What is depression?
Most people go through periods of feeling down, but when you’re depressed you feel persistently sad for weeks or months, rather than just a few days.
Some people think depression is trivial and not a genuine health condition. They’re wrong – it is a real illness with real symptoms. Depression isn’t a sign of weakness or something you can “snap out of” by “pulling yourself together”.
The good news is that with the right treatment and support, most people with depression can make a full recovery.
You can learn more about the causes and symptoms of depression by clicking here.
of people in England will experience depression in their lifetime
Let’s Talk is our Improving Access to Psychological Therapies (IAPT) service. We offer guidance, courses and talking therapies that give you the skills and techniques to manage difficult days, lift your mood and improve your overall wellbeing.
We are a free service and are here to listen, help and suggest the best way forward for you.
How to access Let’s Talk
You can refer yourself to Let’s Talk by calling 0800 073 2200, filling in our self-referral form or you can ask you GP to refer you.
For more information about the support available, please visit the Let’s Talk website.
Treatment for depression
The treatment that will be recommended will be based on the type of depression you have.
You can learn more about the types of depression and treatments available by visiting NHS Choices.
1 in 6 people in the past week experienced a common mental health problem
Our teams and services
Living with a mental health condition
Information for patients and carers on the wider aspects of living with a mental health condition.
Mental illness can affect many areas of your life. This section has information on many aspects of your daily life, from physical health to work, education and recovery. Select an area below to learn more:
Five Ways to Wellbeing
- Connect with people - your family, friends, colleagues and neighbours. Speaking to people over the telephone or online can help, but there’s nothing like being in the company of others to boost your mood.
- Get active - take a walk, go cycling, join a dance class, go swimming or play a game of football. Find an activity that you enjoy and make it a part of your life. Anything that raises your heart rate – even cleaning the house – can help.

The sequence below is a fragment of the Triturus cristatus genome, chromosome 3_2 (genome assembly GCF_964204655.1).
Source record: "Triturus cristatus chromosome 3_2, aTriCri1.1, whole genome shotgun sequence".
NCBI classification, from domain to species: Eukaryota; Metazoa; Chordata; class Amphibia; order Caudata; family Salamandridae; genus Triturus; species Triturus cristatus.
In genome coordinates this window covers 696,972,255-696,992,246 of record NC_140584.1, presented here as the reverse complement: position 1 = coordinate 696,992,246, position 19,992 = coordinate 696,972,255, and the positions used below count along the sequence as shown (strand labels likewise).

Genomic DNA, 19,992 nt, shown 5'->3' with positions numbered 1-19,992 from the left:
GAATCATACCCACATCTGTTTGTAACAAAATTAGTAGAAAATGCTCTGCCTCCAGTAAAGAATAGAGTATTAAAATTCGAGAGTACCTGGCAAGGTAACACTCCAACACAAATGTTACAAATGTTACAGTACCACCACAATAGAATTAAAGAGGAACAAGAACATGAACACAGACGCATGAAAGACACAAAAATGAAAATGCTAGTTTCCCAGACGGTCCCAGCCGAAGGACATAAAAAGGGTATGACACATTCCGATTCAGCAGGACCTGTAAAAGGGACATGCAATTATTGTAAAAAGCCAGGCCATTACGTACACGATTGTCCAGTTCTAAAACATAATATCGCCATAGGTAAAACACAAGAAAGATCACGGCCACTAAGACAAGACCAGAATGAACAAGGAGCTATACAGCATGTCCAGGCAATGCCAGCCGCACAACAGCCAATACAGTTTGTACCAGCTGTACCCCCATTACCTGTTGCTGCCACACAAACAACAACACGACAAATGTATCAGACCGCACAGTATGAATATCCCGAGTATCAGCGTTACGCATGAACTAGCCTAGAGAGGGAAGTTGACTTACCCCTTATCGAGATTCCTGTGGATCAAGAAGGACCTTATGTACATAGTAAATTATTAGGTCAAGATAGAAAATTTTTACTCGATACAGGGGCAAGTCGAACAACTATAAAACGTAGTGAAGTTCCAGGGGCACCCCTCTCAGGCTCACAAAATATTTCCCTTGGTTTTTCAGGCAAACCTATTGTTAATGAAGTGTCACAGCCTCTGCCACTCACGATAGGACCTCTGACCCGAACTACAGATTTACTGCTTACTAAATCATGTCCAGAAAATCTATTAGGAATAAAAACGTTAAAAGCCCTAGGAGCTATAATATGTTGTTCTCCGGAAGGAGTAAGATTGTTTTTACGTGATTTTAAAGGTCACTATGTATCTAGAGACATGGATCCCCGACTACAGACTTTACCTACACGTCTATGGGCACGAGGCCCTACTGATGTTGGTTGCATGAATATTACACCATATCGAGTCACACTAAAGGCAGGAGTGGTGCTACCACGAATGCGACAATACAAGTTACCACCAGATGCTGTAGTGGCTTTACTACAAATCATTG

- Keep learning – give yourself a sense of achievement and a new confidence. Why not sign up for that cooking course, start learning to play a musical instrument, learn a new language, or figure out how to fix your bike?
- Give - even the smallest act can count - whether it's a smile, a thank you or a kind word. Larger acts, such as volunteering at your local community centre, can improve your mental wellbeing and help you make new friends.
- Be mindful - be more aware of the present moment, including your feelings and thoughts, your body and the world around you. Some people call this awareness ‘mindfulness’ and it can positively change the way you feel about life and how you approach challenges.
These are proven techniques to help boost your general wellbeing and they are things we can all incorporate into our daily lives. If you want to make your mental health and wellbeing a priority, following these steps is a good place to start.
Drugs and alcohol
Support in Gloucestershire
CGL Gloucestershire is a free and confidential drug and alcohol service for adults (including offenders), families, carers and affected others. They provide information, support, advice and treatment options from three main hubs across the county - Cheltenham, Gloucester and Stroud. They also work from a range of other locations including pharmacies and community venues. https://www.changegrowlive.org/content/cgl-gloucestershire
Support in Herefordshire